Time Being Books: April 1, 2005
ISBN 1-56809-103-6 (PB)
Paperback - 144 pages, 85 poems
On April 1, 2005, Time Being Books released Norbert Krapf's Looking for God's Country, a collection of 85 poems set in Indiana and Germany. The new collection, which explores the fact of mortality as central to life, is a sequel to The Country I Come From (2002), a nominee for the Pulitzer Prize in Poetry.
Divided into four sections, the new poems describe youthful rites of passage in which death is seen as part of life; follow the German immigrants back to Krapf's ancestral Franconia, the setting of 26 poems inspired by the photographs of Andreas Riedel; move into settings connected with World War II and a reunited Germany; and return to the poet's origins and reflections on mortality set in his native southern Indiana. As in Krapf's earlier work, family history, nature, and personal relationships, in connection with a sense of place and origins, provide the subject matter for many of the poems. Poet and critic Robert Phillips has said of the new collection, "Never easy or facile, [Krapf's] poems embrace not only this world, but the world beyond this world; not only the New World, but the Old World."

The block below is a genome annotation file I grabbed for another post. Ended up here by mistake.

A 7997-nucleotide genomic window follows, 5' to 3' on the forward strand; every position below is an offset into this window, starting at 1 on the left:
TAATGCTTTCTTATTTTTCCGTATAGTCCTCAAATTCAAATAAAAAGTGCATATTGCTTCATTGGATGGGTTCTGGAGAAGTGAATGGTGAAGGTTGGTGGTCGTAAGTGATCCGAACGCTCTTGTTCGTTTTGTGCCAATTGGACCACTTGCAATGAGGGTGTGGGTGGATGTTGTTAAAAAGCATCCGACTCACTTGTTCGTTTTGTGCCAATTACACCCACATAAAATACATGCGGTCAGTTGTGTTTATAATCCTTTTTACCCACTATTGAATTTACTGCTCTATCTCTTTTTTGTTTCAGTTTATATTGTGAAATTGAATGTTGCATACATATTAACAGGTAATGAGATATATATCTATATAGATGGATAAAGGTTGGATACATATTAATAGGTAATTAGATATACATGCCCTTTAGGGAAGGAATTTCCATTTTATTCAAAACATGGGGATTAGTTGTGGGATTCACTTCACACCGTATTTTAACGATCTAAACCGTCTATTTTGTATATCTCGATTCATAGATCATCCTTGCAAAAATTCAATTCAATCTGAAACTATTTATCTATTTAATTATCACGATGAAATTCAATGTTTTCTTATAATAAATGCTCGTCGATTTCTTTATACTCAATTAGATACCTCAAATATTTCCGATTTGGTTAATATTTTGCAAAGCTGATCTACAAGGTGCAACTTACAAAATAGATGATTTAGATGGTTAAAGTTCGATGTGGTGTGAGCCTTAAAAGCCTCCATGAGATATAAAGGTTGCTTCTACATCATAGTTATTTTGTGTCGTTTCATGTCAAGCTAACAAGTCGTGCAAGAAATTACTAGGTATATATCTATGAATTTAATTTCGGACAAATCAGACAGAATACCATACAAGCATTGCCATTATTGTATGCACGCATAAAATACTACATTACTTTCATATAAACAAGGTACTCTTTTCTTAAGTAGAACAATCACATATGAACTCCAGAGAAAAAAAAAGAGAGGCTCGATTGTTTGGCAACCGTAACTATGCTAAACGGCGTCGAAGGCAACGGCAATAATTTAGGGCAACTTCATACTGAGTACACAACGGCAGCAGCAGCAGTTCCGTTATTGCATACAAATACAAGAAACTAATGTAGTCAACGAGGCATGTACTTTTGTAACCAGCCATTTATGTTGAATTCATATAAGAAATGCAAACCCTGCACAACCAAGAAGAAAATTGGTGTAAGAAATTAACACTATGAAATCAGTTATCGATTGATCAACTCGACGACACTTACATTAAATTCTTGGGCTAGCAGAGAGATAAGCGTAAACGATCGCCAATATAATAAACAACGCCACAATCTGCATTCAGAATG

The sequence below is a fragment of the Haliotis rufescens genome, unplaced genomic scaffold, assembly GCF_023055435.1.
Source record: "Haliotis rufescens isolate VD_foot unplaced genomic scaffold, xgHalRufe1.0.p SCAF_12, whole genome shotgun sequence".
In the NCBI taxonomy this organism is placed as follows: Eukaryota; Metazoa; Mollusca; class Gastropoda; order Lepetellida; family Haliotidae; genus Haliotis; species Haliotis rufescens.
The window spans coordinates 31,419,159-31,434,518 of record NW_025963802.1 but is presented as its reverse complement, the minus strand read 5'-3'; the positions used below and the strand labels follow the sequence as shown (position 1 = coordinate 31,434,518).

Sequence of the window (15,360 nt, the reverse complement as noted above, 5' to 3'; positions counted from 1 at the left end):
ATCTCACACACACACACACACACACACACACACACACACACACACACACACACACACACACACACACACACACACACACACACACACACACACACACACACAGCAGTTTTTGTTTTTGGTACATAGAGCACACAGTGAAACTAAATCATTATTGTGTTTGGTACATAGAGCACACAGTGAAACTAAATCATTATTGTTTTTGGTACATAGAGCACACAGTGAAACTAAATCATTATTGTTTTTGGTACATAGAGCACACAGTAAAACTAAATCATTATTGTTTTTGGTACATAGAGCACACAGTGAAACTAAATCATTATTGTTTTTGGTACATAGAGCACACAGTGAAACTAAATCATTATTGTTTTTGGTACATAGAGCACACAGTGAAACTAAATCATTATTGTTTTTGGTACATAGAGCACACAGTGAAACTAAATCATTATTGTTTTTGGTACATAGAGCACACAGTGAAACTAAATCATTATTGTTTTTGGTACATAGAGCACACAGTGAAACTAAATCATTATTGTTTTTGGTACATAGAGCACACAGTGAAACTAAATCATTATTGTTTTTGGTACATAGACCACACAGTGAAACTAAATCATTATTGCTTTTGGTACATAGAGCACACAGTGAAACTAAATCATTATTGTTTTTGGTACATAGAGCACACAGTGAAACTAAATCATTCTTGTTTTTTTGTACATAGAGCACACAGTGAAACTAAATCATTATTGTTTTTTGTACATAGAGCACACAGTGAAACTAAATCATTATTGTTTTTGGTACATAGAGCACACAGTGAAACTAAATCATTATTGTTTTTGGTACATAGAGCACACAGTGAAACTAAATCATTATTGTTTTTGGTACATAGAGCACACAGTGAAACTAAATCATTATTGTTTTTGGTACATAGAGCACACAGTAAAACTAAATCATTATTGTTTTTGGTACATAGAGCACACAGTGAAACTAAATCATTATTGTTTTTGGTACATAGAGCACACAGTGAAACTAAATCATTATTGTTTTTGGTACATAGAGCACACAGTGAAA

Section II, "Franconian Faces and Fields" is a sequence of 26 poems inspired by black-and-white photographs by Andreas Riedel, of Franconian people engaged in daily activities on their farms and in their villages. A colored landscape by Riedel provides the book's cover, and four of his black and white photographs are reproduced on the section-title pages (see the black and white photographs reproduced here and with the Table of Contents). Section III includes "W|rzburg Sequence: After Gunter Ullrich," five poems inspired by colored etchings depicting the effects of World War II on the city that is the cultural and religious center of Krapf's ancestral region. A colored etching by Gunter Ullrich served as the cover for Krapf's 1997 collection, Blue-Eyed Grass: Poems of Germany.
Native American writer Joseph Bruchac, who believes Looking for God's Country may be Krapf's best collection, says: "Norbert Krapf... has always spoken eloquently, but without pretension, of spirit and home in his poems." The title, which suggests a search not only for an earthly homeland, but also for the world beyond, is derived from a poem titled "God's Country," which leads off the last section. The title poem concludes that "you will never feel lost / no matter how far you stray, // as long as you remember / where you came from / and never forget that to those / who came before you // where your family lives will / always remain God's country." Another poem in the concluding section, "Coming into the Valley," describes a vision in which the author meets the spirits of his elders. Poet and novelist Robert Morgan, author of the best-selling Gap Creek, an Oprah Winfrey selection, says of Looking for God's Country, "Krapf has the gift to find the delight, and the sacred, in the ordinary, which is also the extraordinary."
For information on ordering Looking for God's Country at a discount, see www.timebeing.com or call (866) 840-4334.
Online Poems from Looking for God's Country|